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Anna M.


Wanda Hiller

Great article. I am a totally believer in yoga as a therapy to support emotional release.

Amber Shakti

I go both ways on this topic Mari Francissen. I am not a therapist I am a yoga teacher. I share, invite, and create environments that hopefully allow people to be human, no matter what comes up. The comment in the article about teachers teaching about "hamstrings"...well , I teach about hamstrings and students still have emotional breakthroughs. I find that telling them that it might happen, does not make them feel safe. Instead I do what I do, and they open up or not. I've also learned that many people do not want to come to yoga for "spirituality" or "emotional" stuff - and they have that right. I don't judge it one way or another. All are the path - exactly as they are and all are too be honored. And guess what, many students come. And many have experiences. I just hold the space and make it safe.


I took a tumble in yoga class two weeks ago, no physical harm done, but when instructor came to my aid and asked what I wanted to do...I could only say I felt like crying. That's what happened, deep sobbing for a good while. Teacher sat with me and encouraged me to release, which I had to do anyway. It all seemed out of my control. Thankfully, my yoga salon is a place that feels safe to me, so I am counting it all as an unexpected blessing. Note: I knew when I began the pose I was wobbly, but my choice is generally to persist , but could not fool myself this time. Hmmmm?


I've googled everything I can think of to find the Newsweek and Time articles mentioned here as being published last year on the topic. Does anyone know how to find them? as a yoga teacher, I'd like to share them.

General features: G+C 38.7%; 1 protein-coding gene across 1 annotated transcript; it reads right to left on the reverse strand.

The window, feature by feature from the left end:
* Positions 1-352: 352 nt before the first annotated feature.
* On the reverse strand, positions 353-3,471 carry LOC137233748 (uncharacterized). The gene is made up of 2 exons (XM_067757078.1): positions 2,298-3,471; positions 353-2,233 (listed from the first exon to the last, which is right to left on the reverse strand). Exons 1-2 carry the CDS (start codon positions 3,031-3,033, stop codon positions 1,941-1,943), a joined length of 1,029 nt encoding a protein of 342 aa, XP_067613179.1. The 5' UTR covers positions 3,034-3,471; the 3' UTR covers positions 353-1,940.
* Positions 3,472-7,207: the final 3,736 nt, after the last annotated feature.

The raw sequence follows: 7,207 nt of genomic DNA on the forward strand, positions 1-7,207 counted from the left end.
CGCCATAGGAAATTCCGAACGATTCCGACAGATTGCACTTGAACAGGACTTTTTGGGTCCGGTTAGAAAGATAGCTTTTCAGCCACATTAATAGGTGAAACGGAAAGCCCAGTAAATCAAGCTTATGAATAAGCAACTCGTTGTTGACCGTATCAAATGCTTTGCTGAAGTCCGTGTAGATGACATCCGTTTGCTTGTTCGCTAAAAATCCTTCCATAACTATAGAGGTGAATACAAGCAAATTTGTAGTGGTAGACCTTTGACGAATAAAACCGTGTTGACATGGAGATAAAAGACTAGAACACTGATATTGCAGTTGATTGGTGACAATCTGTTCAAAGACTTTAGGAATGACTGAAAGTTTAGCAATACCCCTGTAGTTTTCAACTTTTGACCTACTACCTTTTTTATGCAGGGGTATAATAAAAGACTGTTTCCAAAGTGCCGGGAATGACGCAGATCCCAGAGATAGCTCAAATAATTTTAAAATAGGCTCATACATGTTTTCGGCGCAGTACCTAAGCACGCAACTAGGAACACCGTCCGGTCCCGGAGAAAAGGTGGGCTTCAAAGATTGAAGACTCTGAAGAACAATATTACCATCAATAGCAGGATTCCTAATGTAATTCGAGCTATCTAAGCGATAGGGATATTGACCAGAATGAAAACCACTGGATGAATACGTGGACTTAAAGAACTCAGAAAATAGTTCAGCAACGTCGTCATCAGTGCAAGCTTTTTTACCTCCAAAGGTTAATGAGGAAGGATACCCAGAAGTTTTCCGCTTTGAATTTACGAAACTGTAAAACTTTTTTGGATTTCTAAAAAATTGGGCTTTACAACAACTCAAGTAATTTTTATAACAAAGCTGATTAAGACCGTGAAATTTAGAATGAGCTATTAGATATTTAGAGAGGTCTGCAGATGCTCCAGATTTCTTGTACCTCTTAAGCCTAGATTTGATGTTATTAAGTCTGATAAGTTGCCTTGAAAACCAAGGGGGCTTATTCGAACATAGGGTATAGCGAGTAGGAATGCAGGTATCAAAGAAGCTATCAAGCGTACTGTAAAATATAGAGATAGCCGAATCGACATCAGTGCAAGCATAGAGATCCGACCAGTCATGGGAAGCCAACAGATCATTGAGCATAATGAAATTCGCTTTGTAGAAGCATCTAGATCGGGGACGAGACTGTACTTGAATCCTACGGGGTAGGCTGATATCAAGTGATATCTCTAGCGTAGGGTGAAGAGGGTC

The year both my parents died my brother and I were too involved in all the issues surrounding the deaths....about 2 months apart. Later that year as I sat in a chanting session I saw the chant rise up through the ceiling as a prayer for my parents and finally was able to cry for both of them and my siblings. The woman next to me said nothing just held me as we chanted. It was a very moving and cleansing experience.


Thank you for this beautiful and helpful article.

Rajendar Menen

People want to cry at many yoga sessions and then feel embarrassed and hold back their tears. Allow the catharsis. Weep as much as you want. Open your blocks. You will be much better for it. Then you reach an inner equanimity.


I too had a huge emotional release after a hip opening class came on so quickly I was amazed. Afterwards, I felt peaceful and interested in exploring the episode to try and get an understanding of what had happened. I will never forget it. I have since grown to gain a better understanding of myself.

yoga mom

I always cry during yoga and particularly with warrior II Savasana and twists with my legs extended in a L with arms out stretched in a T. I have feelings of comfort loss and negative feelings and I feel them coming out of my body, it's weird but it even happens during cycle class. I have true introspection during Savasana it makes me feel uncomfortable and vulnerable yet I remind myself I am safe and this is normal leave early and don't come back for a week. the best time is when i saw my unborn child looking down at me when I was pregnant with him during Savasana. the weird thing is he still looks like what I imagined 5 years later. everyone is so busy with their lives no one notices.

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